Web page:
Since 2009, a team of French archaeologists has been carrying out excavations on the necropolis of the Sedeinga site, located in Sudan, on the left bank of the Nile. Their fieldwork, carried out over the past few years, has led them to reveal the presence of 35 small pyramids, 13 of which are particularly concentrated on an area of nearly 5,600 square feet.
The remains date back about 2,000 years, at the time of the Kush kingdom, established during the ancient Egyptian Empire. The structure of the pyramids of the necropolis and the associated tombs were probably influenced by Egyptian funerary architecture. Vincent Francigny, deputy director of the project, explained to LiveScience:
'The density of pyramids in this area is enormous. Because it lasted hundreds of years, they built more and more pyramids and after centuries, they began to fill in the spaces that were still available in the necropolis.'
The dimensions of these structures vary from one to another. The largest can reach widths of up to 23 feet at the base, while the smallest is only 29 inches. Unfortunately, the summits did not stand up to the effects of time, but specialists say that they were decorated with stones engraved with motifs representing birds or lotus flowers.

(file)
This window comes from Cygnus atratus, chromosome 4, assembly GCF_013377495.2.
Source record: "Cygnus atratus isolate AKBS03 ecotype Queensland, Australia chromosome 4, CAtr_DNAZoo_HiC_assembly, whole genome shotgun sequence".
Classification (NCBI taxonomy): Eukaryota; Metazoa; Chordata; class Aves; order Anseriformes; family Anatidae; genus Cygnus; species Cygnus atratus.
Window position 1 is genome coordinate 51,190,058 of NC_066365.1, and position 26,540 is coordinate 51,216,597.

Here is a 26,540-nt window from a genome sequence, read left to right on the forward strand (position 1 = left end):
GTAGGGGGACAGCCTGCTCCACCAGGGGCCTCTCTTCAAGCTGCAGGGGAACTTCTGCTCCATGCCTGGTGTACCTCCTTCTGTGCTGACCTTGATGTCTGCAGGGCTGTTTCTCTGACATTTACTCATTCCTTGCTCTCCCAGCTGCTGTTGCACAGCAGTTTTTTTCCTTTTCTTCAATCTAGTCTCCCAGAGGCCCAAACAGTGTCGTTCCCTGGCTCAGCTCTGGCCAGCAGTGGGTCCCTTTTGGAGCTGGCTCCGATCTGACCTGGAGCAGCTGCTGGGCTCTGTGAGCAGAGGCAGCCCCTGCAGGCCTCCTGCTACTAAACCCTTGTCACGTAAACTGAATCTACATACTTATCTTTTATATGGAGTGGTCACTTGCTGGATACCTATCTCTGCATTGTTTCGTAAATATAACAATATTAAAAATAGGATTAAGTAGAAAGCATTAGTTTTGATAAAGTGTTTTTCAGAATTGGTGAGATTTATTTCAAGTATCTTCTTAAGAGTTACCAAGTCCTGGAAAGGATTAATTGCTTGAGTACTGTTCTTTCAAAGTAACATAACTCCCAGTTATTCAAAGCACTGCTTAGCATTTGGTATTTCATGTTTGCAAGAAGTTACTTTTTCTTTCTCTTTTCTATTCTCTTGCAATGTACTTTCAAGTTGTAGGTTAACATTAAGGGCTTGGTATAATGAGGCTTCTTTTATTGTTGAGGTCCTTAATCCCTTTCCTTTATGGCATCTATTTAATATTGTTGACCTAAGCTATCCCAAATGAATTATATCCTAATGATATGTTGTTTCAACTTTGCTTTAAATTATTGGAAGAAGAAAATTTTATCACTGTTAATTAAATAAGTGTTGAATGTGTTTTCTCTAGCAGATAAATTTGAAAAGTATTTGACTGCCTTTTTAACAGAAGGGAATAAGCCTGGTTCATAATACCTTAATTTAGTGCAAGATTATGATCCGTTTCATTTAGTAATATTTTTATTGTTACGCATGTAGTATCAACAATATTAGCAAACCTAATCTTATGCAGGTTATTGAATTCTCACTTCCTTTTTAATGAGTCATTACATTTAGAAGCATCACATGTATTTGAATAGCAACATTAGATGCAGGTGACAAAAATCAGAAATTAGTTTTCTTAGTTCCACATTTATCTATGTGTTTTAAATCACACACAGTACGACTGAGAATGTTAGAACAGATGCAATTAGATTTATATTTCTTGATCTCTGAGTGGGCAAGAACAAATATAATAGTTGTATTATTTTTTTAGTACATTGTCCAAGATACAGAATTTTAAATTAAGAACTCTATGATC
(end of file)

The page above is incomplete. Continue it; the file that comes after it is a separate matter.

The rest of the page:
Objects found despite looting
The team, led by Claude Rilly and Vincent Francigny, worked within the framework of the Sedeinga Archaeological Unit (SEDAU), a French project funded by the French Ministry of Foreign and European Affairs and the University of Paris IV-Sorbonne. The details of the structures and objects brought to light within the necropolis in 2011 were recently published in the Sudan and Nubia journal.
Among the most unusual discoveries, the researchers were impressed by the presence of pyramids with an internal architecture in the form of a 'French garden.' This architecture consists of an empty dome and lateral reinforcements on the diagonals of the monuments. At present, this kind of structure has been observed on the remains of only one monument outside Sedeinga.
The tombs associated with the pyramids are mostly emptied due to repeated looting throughout history. However, archaeologists sometimes managed to discover some objects such as ceramics, or a stele on which a text had been engraved in Meroitic language, and dedicated to a woman called 'Aba-la,' perhaps a nickname for 'grandmother.'